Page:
Area, isolation, and climate explain the diversity of mammals on island worldwide
Wednesday, August 4, 2021
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Elisa Barreto Sr. and Thiago F. Rangel Sr., Ecology, Universidade Federal de Goiás (UFG), Goiânia, Brazil, Elisa Barreto Sr., Catherine H. Graham and Loïc Pellissier, Swiss Federal Institute for Forest, Snow and Landscape Research, Birmensdorf, Switzerland
Ecology, Universidade Federal de Goiás (UFG) Goiânia, Brazil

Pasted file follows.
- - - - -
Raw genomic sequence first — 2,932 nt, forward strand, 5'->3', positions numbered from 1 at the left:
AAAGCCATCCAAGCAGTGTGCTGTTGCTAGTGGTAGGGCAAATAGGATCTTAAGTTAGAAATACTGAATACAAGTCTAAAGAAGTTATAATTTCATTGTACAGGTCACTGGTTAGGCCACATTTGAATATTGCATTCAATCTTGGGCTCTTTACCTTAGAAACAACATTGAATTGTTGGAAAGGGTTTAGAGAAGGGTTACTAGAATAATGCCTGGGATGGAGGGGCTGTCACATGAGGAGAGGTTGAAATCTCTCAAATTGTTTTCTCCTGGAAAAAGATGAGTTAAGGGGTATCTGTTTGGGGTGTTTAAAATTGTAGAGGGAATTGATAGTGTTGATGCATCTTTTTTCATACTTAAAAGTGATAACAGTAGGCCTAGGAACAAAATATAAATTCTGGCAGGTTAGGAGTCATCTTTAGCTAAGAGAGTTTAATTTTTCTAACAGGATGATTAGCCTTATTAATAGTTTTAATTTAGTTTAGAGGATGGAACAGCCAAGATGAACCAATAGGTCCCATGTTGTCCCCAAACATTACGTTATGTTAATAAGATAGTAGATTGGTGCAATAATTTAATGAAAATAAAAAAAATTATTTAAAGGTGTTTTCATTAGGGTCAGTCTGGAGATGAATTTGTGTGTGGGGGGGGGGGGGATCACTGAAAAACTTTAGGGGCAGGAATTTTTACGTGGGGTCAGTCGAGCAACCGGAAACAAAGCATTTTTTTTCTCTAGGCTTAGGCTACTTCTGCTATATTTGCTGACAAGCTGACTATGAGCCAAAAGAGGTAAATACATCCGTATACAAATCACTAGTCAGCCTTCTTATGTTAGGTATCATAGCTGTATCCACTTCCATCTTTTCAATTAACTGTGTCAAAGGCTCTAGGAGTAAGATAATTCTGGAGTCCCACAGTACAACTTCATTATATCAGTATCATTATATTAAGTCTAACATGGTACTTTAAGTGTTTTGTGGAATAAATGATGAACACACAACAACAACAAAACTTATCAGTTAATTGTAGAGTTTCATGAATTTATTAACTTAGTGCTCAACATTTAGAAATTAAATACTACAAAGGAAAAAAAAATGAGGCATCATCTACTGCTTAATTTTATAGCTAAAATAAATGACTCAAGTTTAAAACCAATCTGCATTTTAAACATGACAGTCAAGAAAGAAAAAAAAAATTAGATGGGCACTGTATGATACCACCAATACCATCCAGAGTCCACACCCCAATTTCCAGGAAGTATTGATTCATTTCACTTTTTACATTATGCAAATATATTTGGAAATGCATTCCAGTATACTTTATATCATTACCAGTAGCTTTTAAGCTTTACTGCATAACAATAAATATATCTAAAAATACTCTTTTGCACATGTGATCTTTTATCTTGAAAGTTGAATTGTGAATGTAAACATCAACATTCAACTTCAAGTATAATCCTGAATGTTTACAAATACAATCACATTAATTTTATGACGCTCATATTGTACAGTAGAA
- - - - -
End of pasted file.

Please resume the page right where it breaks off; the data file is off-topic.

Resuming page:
Background/Question/Methods To identify the determinants of insular biodiversity at large spatial scales remains a fundamental question in island biogeography. We conducted a global test of island biogeography theory by evaluating the relative importance of island physical, environmental, and historical characteristics on the species richness and endemism of terrestrial mammals. We derived a global database of insular mammals from IUCN range maps and calculated species richness, number of single island endemics (SIE) and proportion of SIE. For each island, we summarized current and historical climatic (temperature, precipitation, velocity of climate change since the last glacial maximum) and physical (area, current and past isolation, elevation) characteristics. We quantified the effects of island characteristics on the three diversity measures, while accommodating variation among biogeographic realms, by fitting generalized linear and mixed models. Analyzes were also performed separately for bats and non-volant mammals. Results/Conclusions Physical characteristics most consistently influenced patterns of diversity on islands, with area positively effecting all measures of mammal diversity, but SIE of non-volant species in particular. Island isolation, both current and past, was associated with lower richness but greater endemism. Flight capacity modified the relative importance of past versus current isolation, with bats responding more strongly to current and non-volants to past isolation. Environmental effects on biodiversity were more variable depending on taxonomic group (bats vs non-volants), biogeographic realm, and the measure of diversity, with a tendency for greater effects on endemism than on richness. Unexpectedly, climate change velocity was positively associated with endemism. In conclusion, in line with island biogeography theory, we found that area and isolation are among the strongest drivers of overall mammalian biodiversity. Moreover, our results support the growing evidence on the importance of past conditions (i.e., isolation and velocity of climate change) on current patterns, particularly on non-volant species, and highlight that connections between landmasses are vital to the origin and maintenance of biodiversity.